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    Topic review

    Complete Spinal Cord Injury

    Subjects: Sport Sciences
    View times: 3
    Submitted by: Nicolas Guerout

    Definition

    Complete spinal cord injury (SCI) leads to permanent motor, sensitive and sensory deficits. In humans, there is currently no therapy to promote recovery and the only available treatments include surgical intervention to prevent further damage and symptomatic relief of pain and infections in the acute and chronic phases, respectively. Basically, the spinal cord is classically viewed as a nonregenerative tissue with limited plasticity. Thereby the establishment of the “glial” scar which appears within the SCI is mainly described as a hermetic barrier for axon regeneration. However, recent discoveries have shed new light on the intrinsic functional plasticity and endogenous recovery potential of the spinal cord.

    1. Introduction

    In order to study SCI, several lesion paradigms and different animal species have been proposed, used and described. In fact, experimental SCI models can be classified, firstly, according to their severity, such as mild or severe, secondly, according to the type of injury: contusion or transection and, thirdly, according to anatomical considerations, such as complete or incomplete. These classifications are of primary importance since the type of injury will influence the secondary event cascades. Indeed, several studies have described that axonal regrowth can occur after SCI in the case of incomplete injury such as hemisection [1]. Maier et al., in 2008, have shown in an elegant study that after a unilateral corticospinal tract (CST) injury, constraint-induced movement therapy enhances axonal regrowth. Using anterograde tracing, this study demonstrated that CST fibers can cross the midline and grow toward the contralateral denervated gray matter, inducing functional recovery [2].
    The peripheral nervous system (PNS) is well known for its intrinsic regrowth capabilities. In fact, peripheral nerve (PN) injury induces degeneration of the distal part of the PN, called Wallerian degeneration, dedifferentiation of the Schwann cells present in the distal stump and axonal regrowth from the axonal growth cone present in the proximal stump of the injured nerve [3]. Researchers took advantage of these properties and propose to use them as therapy. Peripheral nerve graft (PNG) bridging model-based studies have shown elegantly that axons can regrow in an injury context. In effect, in 2002, Gauthier et al. used, for the first time, this paradigm in a cervical hemisection model [4]. They described that a peripheral nerve can be used as a graft to bridge the two stumps of a lesioned spinal cord, the spared axons which are present above the lesion grow into the graft and restore the breathing function by the denervated hemidiaphragm [4][5]. Interestingly, Alilain et al., using the same model in 2011, have shown that restored breathing function is abolished after transection of the PNG, underlining the main importance of the axonal regrowth in breathing recovery [5].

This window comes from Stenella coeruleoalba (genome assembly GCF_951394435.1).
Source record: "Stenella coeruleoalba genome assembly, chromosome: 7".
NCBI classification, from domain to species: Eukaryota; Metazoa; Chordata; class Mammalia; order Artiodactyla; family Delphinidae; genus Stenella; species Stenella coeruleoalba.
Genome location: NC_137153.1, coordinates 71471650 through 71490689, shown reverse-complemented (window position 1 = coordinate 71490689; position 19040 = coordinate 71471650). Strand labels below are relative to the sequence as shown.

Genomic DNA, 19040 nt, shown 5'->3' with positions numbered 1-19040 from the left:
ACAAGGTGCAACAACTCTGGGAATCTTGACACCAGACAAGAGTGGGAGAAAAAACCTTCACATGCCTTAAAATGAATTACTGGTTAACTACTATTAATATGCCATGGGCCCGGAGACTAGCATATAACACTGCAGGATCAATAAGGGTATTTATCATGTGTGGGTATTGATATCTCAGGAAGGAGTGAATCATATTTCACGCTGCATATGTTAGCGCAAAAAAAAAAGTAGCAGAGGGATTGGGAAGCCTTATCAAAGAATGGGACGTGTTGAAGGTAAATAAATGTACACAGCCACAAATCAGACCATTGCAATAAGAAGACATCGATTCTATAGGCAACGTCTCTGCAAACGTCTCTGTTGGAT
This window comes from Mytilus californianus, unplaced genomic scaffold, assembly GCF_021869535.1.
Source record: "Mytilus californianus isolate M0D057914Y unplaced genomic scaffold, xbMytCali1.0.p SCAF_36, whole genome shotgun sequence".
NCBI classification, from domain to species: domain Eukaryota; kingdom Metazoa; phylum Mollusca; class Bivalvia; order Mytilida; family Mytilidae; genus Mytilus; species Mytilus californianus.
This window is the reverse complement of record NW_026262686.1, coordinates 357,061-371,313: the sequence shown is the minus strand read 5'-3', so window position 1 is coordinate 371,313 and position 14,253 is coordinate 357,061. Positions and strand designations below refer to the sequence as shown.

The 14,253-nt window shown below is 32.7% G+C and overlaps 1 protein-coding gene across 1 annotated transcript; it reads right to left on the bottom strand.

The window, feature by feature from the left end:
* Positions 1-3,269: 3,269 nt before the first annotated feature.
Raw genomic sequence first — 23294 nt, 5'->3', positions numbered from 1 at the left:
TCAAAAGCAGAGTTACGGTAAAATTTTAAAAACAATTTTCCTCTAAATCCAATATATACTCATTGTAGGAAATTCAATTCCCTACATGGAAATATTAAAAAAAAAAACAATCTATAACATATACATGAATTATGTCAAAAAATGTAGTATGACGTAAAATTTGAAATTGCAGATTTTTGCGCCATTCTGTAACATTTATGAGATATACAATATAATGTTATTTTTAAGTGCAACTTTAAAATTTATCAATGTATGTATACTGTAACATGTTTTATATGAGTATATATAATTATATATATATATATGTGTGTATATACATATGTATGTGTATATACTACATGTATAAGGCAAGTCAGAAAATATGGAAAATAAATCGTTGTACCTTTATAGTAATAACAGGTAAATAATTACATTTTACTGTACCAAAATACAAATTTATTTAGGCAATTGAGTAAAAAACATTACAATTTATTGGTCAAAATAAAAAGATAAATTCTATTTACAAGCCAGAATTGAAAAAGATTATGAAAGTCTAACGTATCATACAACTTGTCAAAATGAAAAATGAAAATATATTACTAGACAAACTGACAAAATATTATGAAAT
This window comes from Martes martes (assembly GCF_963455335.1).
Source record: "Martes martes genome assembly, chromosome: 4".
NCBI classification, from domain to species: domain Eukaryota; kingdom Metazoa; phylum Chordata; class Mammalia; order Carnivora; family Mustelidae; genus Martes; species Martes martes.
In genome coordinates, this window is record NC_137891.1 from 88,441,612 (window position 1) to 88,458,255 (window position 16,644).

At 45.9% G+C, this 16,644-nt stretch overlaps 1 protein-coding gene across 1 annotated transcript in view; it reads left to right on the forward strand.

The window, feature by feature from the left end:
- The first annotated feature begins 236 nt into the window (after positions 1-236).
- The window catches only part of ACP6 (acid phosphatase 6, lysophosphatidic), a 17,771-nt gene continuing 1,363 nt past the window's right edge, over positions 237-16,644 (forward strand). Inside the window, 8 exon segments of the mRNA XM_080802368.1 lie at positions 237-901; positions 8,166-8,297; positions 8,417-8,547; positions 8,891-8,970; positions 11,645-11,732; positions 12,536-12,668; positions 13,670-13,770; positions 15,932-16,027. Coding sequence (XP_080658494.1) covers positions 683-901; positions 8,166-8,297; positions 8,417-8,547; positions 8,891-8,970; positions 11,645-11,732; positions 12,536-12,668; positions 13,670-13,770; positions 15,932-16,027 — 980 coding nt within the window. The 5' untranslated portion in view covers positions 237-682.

Another experimental model based on the link between the PNS and the central nervous system is the conditioning lesion paradigm. This model was described several decades ago [6], in this model a crush lesion of a PN (conditioning lesion) before SCI induces axonal regrowth into the lesioned spinal cord. This effect can also be found after the administration of chemical demyelinating agents into the PN [7]. Even if the precise cellular and molecular mechanisms which enhance axonal regrowth are not well known, this model reflects the plasticity which can take place in the injured spinal cord.
    Interestingly, recently, a new conditioning model has been described. Indeed, intermittent hypoxia preconditioning has been described as a model which enhances axonal plasticity of the injured spinal cord [8].

    2. Plasticity of the Injured Spinal Cord

    The spinal cord, and in particular the injured spinal cord, possesses an underestimated and underexploited plasticity. The increasing knowledge regarding the microenvironment after SCI could in the near future bring new potential therapies. Several limitations still need to be overcome. Indeed, most of the studies which try to evaluate axonal regrowth after SCI and/or treatment are often blind about the nature, the origin and the targets of the regrowing fibers. Moreover, to date, after SCI, no treatment can induce axonal regrowth of selective fibers. Thus, several studies have reported that axonal regrowth can be correlated to allodynia or neuropathic pain [9]. In order to know and understand not only the targets of the regrowing fibers it will be important also to stress the functionality and, in particular, the relevance of these fibers during locomotion. This question could be addressed with gain and loss of function approaches using optogenetic or chemogenetic tools [10][11].